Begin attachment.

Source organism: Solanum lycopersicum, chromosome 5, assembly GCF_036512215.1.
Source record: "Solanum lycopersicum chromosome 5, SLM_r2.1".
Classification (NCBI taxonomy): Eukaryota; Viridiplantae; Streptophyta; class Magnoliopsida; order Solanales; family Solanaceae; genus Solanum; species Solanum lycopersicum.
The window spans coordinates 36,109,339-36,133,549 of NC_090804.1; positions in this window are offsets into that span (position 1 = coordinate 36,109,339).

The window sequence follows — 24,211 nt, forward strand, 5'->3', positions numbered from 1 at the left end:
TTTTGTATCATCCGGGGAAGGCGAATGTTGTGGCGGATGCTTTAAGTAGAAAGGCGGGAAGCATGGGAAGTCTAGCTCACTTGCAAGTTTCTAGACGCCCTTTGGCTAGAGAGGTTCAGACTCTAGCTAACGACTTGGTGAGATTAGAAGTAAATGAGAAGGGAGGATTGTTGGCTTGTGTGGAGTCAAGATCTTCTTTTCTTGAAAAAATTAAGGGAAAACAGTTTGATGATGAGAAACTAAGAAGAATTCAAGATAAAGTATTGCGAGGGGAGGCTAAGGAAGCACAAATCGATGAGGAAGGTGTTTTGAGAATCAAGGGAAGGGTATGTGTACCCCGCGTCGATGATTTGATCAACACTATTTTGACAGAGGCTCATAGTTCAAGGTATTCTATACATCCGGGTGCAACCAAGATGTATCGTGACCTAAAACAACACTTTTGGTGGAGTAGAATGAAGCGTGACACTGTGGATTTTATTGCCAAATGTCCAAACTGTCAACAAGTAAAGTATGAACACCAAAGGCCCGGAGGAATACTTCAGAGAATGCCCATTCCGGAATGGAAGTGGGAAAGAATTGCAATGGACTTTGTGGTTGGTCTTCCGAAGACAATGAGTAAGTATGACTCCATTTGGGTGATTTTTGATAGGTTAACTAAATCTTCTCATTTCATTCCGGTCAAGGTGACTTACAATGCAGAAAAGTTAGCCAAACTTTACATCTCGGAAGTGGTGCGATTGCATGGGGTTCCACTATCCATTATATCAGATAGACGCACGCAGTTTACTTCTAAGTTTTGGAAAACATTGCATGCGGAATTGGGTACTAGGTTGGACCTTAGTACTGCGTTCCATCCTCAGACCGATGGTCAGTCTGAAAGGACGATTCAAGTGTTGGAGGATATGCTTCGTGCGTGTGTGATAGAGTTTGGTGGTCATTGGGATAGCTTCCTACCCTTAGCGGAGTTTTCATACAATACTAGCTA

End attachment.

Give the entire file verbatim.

Source organism: Solanum lycopersicum, chromosome 5, assembly GCF_036512215.1.
Source record: "Solanum lycopersicum chromosome 5, SLM_r2.1".
Classification (NCBI taxonomy): Eukaryota; Viridiplantae; Streptophyta; class Magnoliopsida; order Solanales; family Solanaceae; genus Solanum; species Solanum lycopersicum.
The window spans coordinates 36,109,339-36,133,549 of NC_090804.1; positions in this window are offsets into that span (position 1 = coordinate 36,109,339).

The window sequence follows — 24,211 nt, forward strand, 5'->3', positions numbered from 1 at the left end:
TTTTGTATCATCCGGGGAAGGCGAATGTTGTGGCGGATGCTTTAAGTAGAAAGGCGGGAAGCATGGGAAGTCTAGCTCACTTGCAAGTTTCTAGACGCCCTTTGGCTAGAGAGGTTCAGACTCTAGCTAACGACTTGGTGAGATTAGAAGTAAATGAGAAGGGAGGATTGTTGGCTTGTGTGGAGTCAAGATCTTCTTTTCTTGAAAAAATTAAGGGAAAACAGTTTGATGATGAGAAACTAAGAAGAATTCAAGATAAAGTATTGCGAGGGGAGGCTAAGGAAGCACAAATCGATGAGGAAGGTGTTTTGAGAATCAAGGGAAGGGTATGTGTACCCCGCGTCGATGATTTGATCAACACTATTTTGACAGAGGCTCATAGTTCAAGGTATTCTATACATCCGGGTGCAACCAAGATGTATCGTGACCTAAAACAACACTTTTGGTGGAGTAGAATGAAGCGTGACACTGTGGATTTTATTGCCAAATGTCCAAACTGTCAACAAGTAAAGTATGAACACCAAAGGCCCGGAGGAATACTTCAGAGAATGCCCATTCCGGAATGGAAGTGGGAAAGAATTGCAATGGACTTTGTGGTTGGTCTTCCGAAGACAATGAGTAAGTATGACTCCATTTGGGTGATTTTTGATAGGTTAACTAAATCTTCTCATTTCATTCCGGTCAAGGTGACTTACAATGCAGAAAAGTTAGCCAAACTTTACATCTCGGAAGTGGTGCGATTGCATGGGGTTCCACTATCCATTATATCAGATAGACGCACGCAGTTTACTTCTAAGTTTTGGAAAACATTGCATGCGGAATTGGGTACTAGGTTGGACCTTAGTACTGCGTTCCATCCTCAGACCGATGGTCAGTCTGAAAGGACGATTCAAGTGTTGGAGGATATGCTTCGTGCGTGTGTGATAGAGTTTGGTGGTCATTGGGATAGCTTCCTACCCTTAGCGGAGTTTTCATACAATACTAGCTA